Congress corners Bolsonaro over U.S. Secretary of State visit

. Sep 22, 2020
congress pompeo visit venezuela U.S. Secretary of State Mike Pompeo. Photo: Ranu Abhelakh/Reuters via ABr

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Today, the Brazilian government criticized in Congress for hosting Mike Pompeo just ahead of the UN General Assembly. The massive drop in income caused by the pandemic. And the dog-eat-dog brokerage market just got more competitive. 

Bolsonaro takes heat in Congress for Pompeo visit

The Brazilian Senate’s return to in-person sittings after a six-month hiatus was an eventful one.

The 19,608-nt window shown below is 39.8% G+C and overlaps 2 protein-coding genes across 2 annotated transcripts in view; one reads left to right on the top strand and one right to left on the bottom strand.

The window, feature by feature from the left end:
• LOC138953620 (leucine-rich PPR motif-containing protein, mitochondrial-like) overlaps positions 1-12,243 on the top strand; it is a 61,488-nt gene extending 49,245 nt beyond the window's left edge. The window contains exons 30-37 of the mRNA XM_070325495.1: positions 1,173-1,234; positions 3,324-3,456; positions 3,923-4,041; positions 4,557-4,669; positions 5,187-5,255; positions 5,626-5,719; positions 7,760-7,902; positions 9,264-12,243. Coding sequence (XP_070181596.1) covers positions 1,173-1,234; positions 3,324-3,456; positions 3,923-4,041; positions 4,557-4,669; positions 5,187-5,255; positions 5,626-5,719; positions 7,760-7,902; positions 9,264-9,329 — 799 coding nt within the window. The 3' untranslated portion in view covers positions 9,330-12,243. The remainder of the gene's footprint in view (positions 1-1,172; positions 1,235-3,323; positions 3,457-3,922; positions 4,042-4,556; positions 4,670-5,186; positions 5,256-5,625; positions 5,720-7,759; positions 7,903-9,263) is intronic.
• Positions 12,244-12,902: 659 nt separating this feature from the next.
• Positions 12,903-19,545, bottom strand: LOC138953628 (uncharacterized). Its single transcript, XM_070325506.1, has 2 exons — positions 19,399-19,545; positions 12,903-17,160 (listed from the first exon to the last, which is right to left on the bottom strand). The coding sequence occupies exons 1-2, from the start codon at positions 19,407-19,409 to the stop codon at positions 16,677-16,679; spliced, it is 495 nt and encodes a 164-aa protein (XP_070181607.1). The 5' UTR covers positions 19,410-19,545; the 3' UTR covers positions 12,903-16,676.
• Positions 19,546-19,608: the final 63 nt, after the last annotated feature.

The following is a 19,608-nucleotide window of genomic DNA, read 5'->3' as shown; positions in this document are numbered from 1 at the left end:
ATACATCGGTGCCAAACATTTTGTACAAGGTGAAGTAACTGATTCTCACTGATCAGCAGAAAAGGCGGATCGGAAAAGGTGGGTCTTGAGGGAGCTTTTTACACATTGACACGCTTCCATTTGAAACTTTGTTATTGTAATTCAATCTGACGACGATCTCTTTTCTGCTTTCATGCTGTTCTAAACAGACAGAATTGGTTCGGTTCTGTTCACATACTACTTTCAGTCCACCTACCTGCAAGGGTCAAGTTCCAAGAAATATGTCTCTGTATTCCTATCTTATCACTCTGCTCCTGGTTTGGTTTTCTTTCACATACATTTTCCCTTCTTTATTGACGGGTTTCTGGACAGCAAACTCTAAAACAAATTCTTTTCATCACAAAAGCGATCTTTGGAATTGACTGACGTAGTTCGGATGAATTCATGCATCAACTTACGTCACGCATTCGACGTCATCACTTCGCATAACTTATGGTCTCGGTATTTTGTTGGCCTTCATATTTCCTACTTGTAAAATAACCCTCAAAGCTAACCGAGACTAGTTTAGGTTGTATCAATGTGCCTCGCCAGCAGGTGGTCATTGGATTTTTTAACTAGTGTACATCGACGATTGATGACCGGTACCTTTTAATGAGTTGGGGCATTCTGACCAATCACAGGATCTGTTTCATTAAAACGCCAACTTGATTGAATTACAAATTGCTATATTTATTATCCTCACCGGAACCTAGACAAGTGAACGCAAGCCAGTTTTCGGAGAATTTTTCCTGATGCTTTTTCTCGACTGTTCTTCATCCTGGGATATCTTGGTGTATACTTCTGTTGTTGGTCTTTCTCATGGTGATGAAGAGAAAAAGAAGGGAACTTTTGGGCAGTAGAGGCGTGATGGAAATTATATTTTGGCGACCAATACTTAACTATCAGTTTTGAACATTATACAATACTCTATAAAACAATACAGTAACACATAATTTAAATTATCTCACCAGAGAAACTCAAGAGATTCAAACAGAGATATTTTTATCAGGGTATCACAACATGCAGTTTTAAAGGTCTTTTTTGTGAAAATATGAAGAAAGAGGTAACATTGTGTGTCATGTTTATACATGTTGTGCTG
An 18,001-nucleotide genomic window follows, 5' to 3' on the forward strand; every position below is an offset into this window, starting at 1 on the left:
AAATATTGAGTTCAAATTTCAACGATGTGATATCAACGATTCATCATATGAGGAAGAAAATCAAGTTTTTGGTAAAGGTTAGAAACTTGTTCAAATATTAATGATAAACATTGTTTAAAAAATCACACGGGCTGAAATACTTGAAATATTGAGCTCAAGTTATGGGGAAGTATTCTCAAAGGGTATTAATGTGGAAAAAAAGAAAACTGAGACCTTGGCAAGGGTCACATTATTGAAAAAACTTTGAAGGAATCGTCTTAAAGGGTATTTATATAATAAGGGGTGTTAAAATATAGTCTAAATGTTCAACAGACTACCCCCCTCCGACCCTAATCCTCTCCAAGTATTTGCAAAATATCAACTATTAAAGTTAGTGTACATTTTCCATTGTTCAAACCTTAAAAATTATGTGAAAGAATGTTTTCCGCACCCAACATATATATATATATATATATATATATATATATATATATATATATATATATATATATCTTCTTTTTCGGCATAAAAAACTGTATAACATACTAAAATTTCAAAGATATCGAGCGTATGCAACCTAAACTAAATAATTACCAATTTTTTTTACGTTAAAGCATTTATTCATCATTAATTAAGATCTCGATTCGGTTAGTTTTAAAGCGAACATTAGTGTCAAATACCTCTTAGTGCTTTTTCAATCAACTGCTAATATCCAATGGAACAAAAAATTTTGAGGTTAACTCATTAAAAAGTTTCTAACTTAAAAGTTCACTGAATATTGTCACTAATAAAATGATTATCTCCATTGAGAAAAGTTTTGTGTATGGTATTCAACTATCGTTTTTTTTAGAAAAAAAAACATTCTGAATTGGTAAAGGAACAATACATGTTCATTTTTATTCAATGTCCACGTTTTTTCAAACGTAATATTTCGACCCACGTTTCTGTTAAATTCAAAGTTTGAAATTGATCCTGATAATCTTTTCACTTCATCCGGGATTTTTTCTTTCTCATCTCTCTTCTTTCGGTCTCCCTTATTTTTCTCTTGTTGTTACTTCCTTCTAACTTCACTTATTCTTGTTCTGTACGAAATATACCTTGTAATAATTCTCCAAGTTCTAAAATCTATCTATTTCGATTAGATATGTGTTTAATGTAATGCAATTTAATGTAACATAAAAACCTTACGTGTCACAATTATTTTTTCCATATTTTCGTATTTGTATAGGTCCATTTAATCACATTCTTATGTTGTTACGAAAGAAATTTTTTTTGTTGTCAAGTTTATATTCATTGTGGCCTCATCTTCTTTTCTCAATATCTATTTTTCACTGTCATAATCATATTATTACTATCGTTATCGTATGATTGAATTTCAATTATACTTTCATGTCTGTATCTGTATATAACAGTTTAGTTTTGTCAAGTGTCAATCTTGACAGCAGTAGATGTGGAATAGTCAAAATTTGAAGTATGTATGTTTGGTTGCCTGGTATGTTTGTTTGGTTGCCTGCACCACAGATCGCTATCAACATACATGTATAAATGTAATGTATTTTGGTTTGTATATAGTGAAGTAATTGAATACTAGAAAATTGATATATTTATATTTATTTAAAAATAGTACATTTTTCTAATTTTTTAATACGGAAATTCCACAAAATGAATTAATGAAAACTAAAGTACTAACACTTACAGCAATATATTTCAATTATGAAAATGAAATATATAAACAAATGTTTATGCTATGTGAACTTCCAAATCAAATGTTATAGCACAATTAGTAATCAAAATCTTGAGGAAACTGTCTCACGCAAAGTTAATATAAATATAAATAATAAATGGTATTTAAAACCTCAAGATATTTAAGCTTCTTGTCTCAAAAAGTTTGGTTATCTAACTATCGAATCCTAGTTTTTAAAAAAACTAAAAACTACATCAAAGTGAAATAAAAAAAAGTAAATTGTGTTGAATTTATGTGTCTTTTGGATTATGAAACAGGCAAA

The Foreign Affairs Committee confirmed the appointments of 32 people to diplomatic posts abroad — and also approved the formal invitation to Foreign Minister Ernesto Araújo to come before the committee and provide clarifications about the U.S. Secretary of State Mike Pompeo&#8217;s visit to the Venezuelan border last Thursday.</p> <p><strong>Why it matters.</strong> Such moves are acts of defiance by lawmakers, and show the fragility of President Jair Bolsonaro&#8217;s support base in Congress. Despite his recent spending of political capital to form an inchoate coalition, he still lacks a tight grip on the legislature.&nbsp;</p> <ul><li>While Mr. Araújo is not obliged to accept the invitation to speak before the Foreign Affairs Committee, he said he will go to Congress on Thursday, fearing problems for the government were he to refuse.</li></ul> <p><strong>What they are saying.</strong> Mr. Pompeo&#8217;s visit was criticized by all sides of the political spectrum.</p> <ul><li>House Speaker Rodrigo Maia said Mr. Araújo&#8217;s decision to take Mr. Pompeo to the headquarters of Operation Welcome,&nbsp;which hosts Venezuelan migrants in the border state of Roraima,&nbsp;&#8220;affronts Brazil&#8217;s tradition of being an autonomous and proud diplomacy.&#8221; He also lashed out at the timing of the visit —&nbsp;just 46 days before the U.S. election.</li><li>Former leftist President Luiz Inácio Lula da Silva called it an act of provocation toward Venezuela, and <a href="">told</a> Reuters the U.S. &#8220;needs to drop this habit of wanting to be the world’s sheriff.&#8221;</li><li>A group of six former Foreign Ministers published a statement repudiating what they called &#8220;a spurious utilization of Brazilian soil by a foreign power as a platform for provocation and hostility towards a neighboring nation.&#8221;</li></ul> <p><strong>Context.</strong> As international relations professor Carlos Gustavo Poggio told our <a href="">Explaining Brazil Podcast</a>, Brazil&#8217;s recent stance of total alignment with the U.S. is a new thing. &#8220;Throughout history, Brazil has always tried to keep the U.S. close — but never too close.&#8221; Even Brazil&#8217;s U.S.-backed military dictatorship maintained a certain distance from Washington, with an independent foreign policy.</p> <p><strong>UNGA.</strong> This latest questioning of Brazil&#8217;s foreign policy comes as President Jair Bolsonaro opens the debates at the socially-distanced 75th United Nations General Assembly. Last week, we anticipated that Mr. Bolsonaro&#8217;s <a href="">pre-recorded address will try to spin the narrative</a> around recent environmental tragedies and the government&#8217;s mismanagement of the coronavirus pandemic.</p> <iframe src="" width="100%" height="232" frameborder="0" allowtransparency="true" allow="encrypted-media"></iframe> <hr class="wp-block-separator"/> <h2>Pandemic slashed 20 percent of Brazilians&#8217; income&nbsp;</h2> <p>The first three months of the pandemic were brutal on Brazilian households, according to a recent <a href="">study</a> by think tank Fundação Getulio Vargas. Average income dropped 20 percent — as millions of workers saw their employment contracts reduced, suspended, or terminated. Moreover, the number of bankruptcy filings rose 71 percent nationwide.</p> <p><strong>Meanwhile … </strong>Brazil&#8217;s Gini index for individual income from labor — a measurement of inequality — shot up from 0.792 at the end of last year to 0.825 after Q2 2020. The crisis was disproportionately harder on women, indigenous populations, young professionals, and illiterate people.</p> <ul><li>Still, overall inequality actually went <em>down</em>, thanks to relief measures by the government — i.e., the coronavirus emergency salary.</li></ul> <div class="flourish-embed flourish-chart" data-src="visualisation/3797972" data-url="" aria-label=""><script src=""></script></div> <div class="flourish-embed flourish-map" data-src="visualisation/3798274" data-url="" aria-label=""><script src=""></script></div> <p><strong>Yes, but … </strong>The emergency salary has now been halved to payments of BRL 300 (USD 55) a month, and is set to end after December. &#8220;When the emergency aid&#8217;s &#8216;anesthesia-like effect&#8217; is over, the country&#8217;s <a href="">social situation could severely deteriorate</a> if labor conditions don&#8217;t improve fast,&#8221; writes economist Marcelo Neri, who heads the study.</p> <p><strong>And there&#8217;s more.</strong> The study &#8220;<a href="">Inflation with Covid Consumption Baskets</a>,&#8221; by the National Bureau of Economic Research, compares official inflation rates with price fluctuations of the &#8220;Covid-19 basket of goods,&#8221; that is, inflation that takes new consumption habits into account. The difference between the &#8220;Covid inflation&#8221; and the official consumer price index was higher in Brazil than in any of the 18 countries analyzed by economist Alberto Cavallo.</p> <div class="flourish-embed flourish-chart" data-src="visualisation/3805823" data-url="" aria-label=""><script src=""></script></div> <hr class="wp-block-separator"/> <h2>Brazil&#8217;s brokerage market just got hotter</h2> <p>Private bank Bradesco is planning on turning its brokerage unit Ágora into a publicly-traded company. An initial public offering could happen within four to five years, but Bradesco has taken the first step in that direction, announcing it will turn Ágora into a separate company. Finance reporter Natália Scalzaretto explains the implications of the move:</p> <p><strong>Why it matters.</strong> Ágora has 500,000-plus customers and BRL 65 billion (USD 12 billion) in assets under custody. With the split, Bradesco can redirect all of its investment customers to Ágora, causing its total assets to soar to somewhere close to BRL 200 billion.</p> <ul><li>The bank says the split and listing would help the company gather resources to invest and, later, prepare for an IPO.</li></ul> <p><strong>A &#8220;new XP.&#8221;</strong> The move is reportedly part of Bradesco&#8217;s strategy to create its answer to XP Inc, arguably Brazil&#8217;s most dynamic brokerage firm, which reached a USD 15-billion valuation in its <a href=",to%2025%20percent%20in%202024.">Nasdaq IPO</a>. So far, XP is the only publicly-traded brokerage firm, managing BRL 436 billion in assets.</p> <p><strong>Meanwhile … </strong>Brokerage Ideal announced on Monday it has raised BRL 100 million in a series A investment round led by Kaszek Ventures, the biggest venture-capital fund in Latin America — known for its stakes in unicorns such as Nubank, Gympass, and Loggi. Ideal, which initially targeted international investors and has a leading position in the derivatives market, now moves to expand its portfolio with Main Street investors,&nbsp;&#8220;invading&#8221; XP&#8217;s turf.</p> <ul><li>A similar move could be pulled by Nubank, after the digital bank acquired Easynvest, as we detailed in our <a href="">September 11 Tech Roundup</a>.</li></ul> <hr class="wp-block-separator"/> <h2>What else you need to know today</h2> <ul><li><strong>Coronavirus 1.</strong> Brazilian scientists believe that citizens in Manaus have attained a so-called &#8220;<a href="">herd immunity</a>&#8221; against the coronavirus. Manaus was the first Brazilian city to experience a full-scale healthcare collapse earlier this year — and up to 66 percent of its 1.8-million population may have been infected at some point, according to a survey analyzing 6,300 blood samples. Over <a href="">4.5 million Brazilians</a> have tested positive for Covid-19, and 137,272 have died so far.</li><li><strong>Coronavirus 2.</strong> A yet-to-be-published study led by Miguel Nicolelis, a Brazilian professor at Duke University, has found a link between the spread of the coronavirus and past dengue fever epidemics — suggesting that exposure to dengue may provide some level of immunity against Covid-19. Places with lower coronavirus infection rates and slower case growth were locations that had suffered <a href="">intense dengue outbreaks</a> this year or last, Mr. Nicolelis told Reuters.</li><li><strong>Strike. </strong>The Superior Labor Court ruled on the <a href="">strike of postal workers</a> — granting them a 2.6-percent wage bump and ordering their return to work. Additionally, they shall receive half-pay for the days they were on strike. Unions, however, dismissed the court&#8217;s decision as &#8220;political&#8221; and urged workers to continue the strike — even if they face BRL 100,000 daily fines.</li><li><strong>Rio. </strong>An electoral court is set to make Rio de Janeiro Mayor Marcelo Crivella <a href="">ineligible for public office</a> until 2026. Five of the court&#8217;s seven judges voted to convict Mr. Crivella of illegally using his office to support his son&#8217;s 2018 congressional candidacy. The trial has been suspended but is set to resume on Thursday. Even with the conviction, Mr. Crivella might still be able to run for re-election in November by way of multiple appeals.</li><li><strong>Elections.</strong> The pandemic may affect the <a href="">2020 electoral cycle</a> in yet another way: Brazil&#8217;s biggest media group Globo said it could pass on holding televised debates this year. In a statement by its head of journalism, the company said debates will only happen in cities where parties agree that only the four best-placed candidates shall participate — as a measure to avoid having too many people in a studio. São Paulo and Rio de Janeiro, with 10-plus candidates each, are unlikely to have any debates at all. Globo said it will not hold remote debates due to the possibility of candidates receiving outside help.